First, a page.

We must remember why our Founding Fathers created the most radical concept of human freedom since the New Testament itself—they didn’t trust human nature.

Thus they created a system loaded with checks and balances that would make it difficult for one group to achieve power and quickly alter the trajectory of the country. They created layers of interpositional power at the federal, state, and local level to avoid authoritarianism becoming centralized. Instead of citizens being subjects of the government, they created a “government by the consent of the governed.” Instead of government arbitrarily granting rights and being able to arbitrarily take them away, they wrote a Constitution that limited the jurisdiction of government so a free people were free to enjoy their God-given rights.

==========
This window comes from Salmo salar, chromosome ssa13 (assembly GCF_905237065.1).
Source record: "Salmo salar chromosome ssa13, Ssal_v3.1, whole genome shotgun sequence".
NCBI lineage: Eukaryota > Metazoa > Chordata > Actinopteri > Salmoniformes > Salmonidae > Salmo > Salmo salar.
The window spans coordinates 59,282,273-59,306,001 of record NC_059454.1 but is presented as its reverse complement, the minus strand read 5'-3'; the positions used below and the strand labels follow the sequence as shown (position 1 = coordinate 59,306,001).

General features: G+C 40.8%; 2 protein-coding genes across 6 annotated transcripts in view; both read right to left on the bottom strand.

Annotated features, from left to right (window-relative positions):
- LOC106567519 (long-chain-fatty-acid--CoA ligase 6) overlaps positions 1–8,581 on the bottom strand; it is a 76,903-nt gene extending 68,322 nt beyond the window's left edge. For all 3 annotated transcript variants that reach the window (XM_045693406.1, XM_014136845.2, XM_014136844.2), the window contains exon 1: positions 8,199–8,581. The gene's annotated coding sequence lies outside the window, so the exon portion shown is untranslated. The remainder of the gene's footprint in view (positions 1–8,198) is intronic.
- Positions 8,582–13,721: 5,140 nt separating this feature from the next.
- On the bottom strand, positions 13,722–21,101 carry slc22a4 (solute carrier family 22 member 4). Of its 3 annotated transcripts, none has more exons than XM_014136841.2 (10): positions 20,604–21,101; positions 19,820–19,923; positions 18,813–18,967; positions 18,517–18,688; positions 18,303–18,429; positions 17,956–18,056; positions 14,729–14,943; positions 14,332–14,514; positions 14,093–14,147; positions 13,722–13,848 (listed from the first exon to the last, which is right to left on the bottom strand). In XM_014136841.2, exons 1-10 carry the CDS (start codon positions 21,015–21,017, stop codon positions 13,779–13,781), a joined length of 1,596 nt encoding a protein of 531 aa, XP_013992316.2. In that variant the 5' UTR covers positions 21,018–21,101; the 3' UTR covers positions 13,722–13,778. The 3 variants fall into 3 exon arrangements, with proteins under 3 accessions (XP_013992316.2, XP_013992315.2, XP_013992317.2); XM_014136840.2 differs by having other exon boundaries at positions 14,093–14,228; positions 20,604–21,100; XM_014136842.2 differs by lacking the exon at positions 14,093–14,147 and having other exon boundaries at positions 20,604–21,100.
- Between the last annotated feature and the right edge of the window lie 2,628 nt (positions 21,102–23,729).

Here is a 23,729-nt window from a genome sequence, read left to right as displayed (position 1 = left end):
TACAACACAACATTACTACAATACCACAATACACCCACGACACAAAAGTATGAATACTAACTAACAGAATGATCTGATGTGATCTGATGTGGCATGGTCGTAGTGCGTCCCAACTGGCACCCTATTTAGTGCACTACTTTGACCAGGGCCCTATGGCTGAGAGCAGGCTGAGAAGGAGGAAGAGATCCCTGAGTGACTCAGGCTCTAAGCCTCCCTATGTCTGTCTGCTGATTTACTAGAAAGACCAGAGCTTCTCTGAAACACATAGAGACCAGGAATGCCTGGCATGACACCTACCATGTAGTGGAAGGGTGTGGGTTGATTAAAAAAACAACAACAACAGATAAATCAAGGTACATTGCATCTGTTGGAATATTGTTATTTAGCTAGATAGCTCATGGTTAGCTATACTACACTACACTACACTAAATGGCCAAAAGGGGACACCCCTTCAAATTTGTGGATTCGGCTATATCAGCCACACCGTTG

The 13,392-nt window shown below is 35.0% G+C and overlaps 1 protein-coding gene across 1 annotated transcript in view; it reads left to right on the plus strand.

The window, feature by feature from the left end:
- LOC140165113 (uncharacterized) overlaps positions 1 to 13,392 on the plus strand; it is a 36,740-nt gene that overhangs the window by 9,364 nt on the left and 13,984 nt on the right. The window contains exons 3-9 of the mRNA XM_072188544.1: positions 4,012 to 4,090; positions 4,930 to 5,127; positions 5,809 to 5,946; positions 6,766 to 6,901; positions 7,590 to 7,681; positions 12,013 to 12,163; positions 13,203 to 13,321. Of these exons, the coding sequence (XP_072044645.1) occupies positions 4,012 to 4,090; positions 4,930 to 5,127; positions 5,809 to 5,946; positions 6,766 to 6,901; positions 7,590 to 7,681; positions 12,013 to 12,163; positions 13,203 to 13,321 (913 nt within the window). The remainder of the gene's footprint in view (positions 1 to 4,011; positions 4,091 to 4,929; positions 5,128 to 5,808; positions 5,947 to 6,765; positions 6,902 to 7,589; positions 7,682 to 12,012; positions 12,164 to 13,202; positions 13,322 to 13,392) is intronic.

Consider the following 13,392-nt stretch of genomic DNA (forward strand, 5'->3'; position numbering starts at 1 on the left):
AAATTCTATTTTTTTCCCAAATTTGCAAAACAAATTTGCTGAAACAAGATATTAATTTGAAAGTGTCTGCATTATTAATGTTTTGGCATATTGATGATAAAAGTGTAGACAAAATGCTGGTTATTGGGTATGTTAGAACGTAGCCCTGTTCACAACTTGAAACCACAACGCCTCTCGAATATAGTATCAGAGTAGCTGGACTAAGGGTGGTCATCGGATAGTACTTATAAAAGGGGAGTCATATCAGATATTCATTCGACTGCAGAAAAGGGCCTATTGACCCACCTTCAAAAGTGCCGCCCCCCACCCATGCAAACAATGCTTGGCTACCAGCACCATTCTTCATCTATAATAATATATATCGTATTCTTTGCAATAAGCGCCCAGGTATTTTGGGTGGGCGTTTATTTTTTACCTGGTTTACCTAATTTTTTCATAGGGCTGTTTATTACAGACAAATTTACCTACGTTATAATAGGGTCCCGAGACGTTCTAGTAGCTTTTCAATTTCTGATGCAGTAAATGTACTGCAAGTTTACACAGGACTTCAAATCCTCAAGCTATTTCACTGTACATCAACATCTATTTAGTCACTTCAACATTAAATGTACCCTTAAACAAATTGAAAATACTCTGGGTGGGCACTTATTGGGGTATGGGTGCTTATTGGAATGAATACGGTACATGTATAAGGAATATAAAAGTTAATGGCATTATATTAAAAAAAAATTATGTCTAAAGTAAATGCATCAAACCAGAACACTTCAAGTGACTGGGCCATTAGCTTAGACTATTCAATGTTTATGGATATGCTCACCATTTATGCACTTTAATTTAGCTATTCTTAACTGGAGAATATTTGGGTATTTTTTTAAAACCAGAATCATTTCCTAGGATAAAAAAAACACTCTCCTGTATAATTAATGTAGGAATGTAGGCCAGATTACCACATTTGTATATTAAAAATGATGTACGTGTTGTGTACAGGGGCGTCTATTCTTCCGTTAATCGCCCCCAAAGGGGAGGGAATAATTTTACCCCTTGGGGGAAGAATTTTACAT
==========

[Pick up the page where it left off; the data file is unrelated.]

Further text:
This Judeo-Christian distrust of human nature even resulted in the presumption of innocence for the individual being introduced into our very rule of law from the outset, but we are currently abandoning that presumption. When confronted by the IRS the burden of proof is on the defendant not the prosecution. Mass surveillance of the American people places a presumption of guilt upon the governed, and a presumption of innocence upon a government as if it is somehow incapable of the very injustices it claims to be fighting against. Government – not the Creator – is now the ultimate barometer of truth and justice.


That faulty assumption is always the premise that lies at the heart of every tyranny ever known to human history.